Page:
The Great Wall of China is jokingly known in the cybersecurity world as the 'Great Firewall of China'. As a cyber expert once informed me, if you are on the internet, no matter if you think you are protected, your data has been routed via China and viewed by in-country hackers. Intrusion detection must continuously evolve and respond to novel ways hackers get in by the backdoor. Just as firewalls do not stop data surveillence of the average user's data, large blue chips have also missed this latest government sponsored intrusion.
The latest backdoor effort is bolder - tiny microchips have been inserted by a Chinese military unit into servers used by some of the world's largest tech companies including Apple and Amazon. This intrusion gives China unprecedented access to computers and data, enabling them to steal IP and other secure data and information. It is presumed that these tiny chips, which were designed to be undetectable without specialist equipment, were implanted onto the motherboards of servers during the manufacturing process in China. The hardware alleged to have been compromised was sold by Super Micro Computer, which is based in San Jose and is described as the 'Microsoft of the hardware world', made its way into the data centres and operations of around 30 companies including Apple and Amazon. It also was found in banks, hedge funds and government contractors.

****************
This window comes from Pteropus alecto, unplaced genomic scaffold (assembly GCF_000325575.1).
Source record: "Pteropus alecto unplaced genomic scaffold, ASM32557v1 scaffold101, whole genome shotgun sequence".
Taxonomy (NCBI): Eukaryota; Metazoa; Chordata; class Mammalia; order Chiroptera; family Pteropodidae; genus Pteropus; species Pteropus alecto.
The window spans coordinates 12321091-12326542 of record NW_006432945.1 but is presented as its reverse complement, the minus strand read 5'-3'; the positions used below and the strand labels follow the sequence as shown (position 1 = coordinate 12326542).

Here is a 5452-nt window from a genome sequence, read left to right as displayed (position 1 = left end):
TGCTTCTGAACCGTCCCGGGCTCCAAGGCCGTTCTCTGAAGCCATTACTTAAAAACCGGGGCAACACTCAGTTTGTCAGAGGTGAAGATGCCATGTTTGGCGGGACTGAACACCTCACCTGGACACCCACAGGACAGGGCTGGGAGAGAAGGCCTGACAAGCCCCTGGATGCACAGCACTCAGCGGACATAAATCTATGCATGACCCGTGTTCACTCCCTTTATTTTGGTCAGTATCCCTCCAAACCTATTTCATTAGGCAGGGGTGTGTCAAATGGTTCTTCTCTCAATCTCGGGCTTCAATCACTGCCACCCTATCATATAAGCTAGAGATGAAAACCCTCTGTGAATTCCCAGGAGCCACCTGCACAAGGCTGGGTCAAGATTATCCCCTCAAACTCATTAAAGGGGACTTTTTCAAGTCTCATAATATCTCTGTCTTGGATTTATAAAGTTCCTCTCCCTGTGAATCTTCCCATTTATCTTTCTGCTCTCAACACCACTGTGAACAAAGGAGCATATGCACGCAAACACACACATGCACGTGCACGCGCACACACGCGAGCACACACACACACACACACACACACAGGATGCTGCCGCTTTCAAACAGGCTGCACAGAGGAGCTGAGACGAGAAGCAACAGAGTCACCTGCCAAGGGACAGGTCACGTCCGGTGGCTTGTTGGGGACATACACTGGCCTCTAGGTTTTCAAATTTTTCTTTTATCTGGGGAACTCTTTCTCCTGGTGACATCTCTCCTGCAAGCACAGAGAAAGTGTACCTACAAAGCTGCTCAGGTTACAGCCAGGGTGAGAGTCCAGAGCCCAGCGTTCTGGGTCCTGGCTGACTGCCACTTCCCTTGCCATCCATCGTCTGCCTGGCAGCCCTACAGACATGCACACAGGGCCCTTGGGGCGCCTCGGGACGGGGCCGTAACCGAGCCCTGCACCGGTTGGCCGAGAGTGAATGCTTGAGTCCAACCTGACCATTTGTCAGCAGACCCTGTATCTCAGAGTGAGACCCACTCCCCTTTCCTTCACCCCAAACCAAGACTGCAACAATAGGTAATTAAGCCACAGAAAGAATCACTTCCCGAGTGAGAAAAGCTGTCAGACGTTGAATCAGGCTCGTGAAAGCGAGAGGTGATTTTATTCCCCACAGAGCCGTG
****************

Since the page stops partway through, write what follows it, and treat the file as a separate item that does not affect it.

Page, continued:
Whilst there is little the average consumer can do to protect herself it is up to large technology bluechips to ensure their manufacturing processes are watertight - secure and free of tampering. Perhaps a move from China to other more secure near-shoring locations is in order.
A Chinese military unit has been inserting tiny microchips into computer servers used by companies including Apple and Amazon that give China unprecedented backdoor access to computers and data, according to a new Bloomberg report. The tiny chips, as small as the tip of a sharpened pencil and designed to be undetectable without specialist equipment, were implanted on to the motherboards of servers on the production line in China, the report in Bloomberg Businessweek said. Technology shares in Hong Kong fell sharply on Friday led by Lenovo, which lost 23% in morning trade. The chips were reportedly developed by a specialised computer hardware attack unit in the People’s Liberation Army, and gave hackers unfettered access to anything the server did, allowing them to potentially manipulate the server to steal data, contact other servers and alter operations.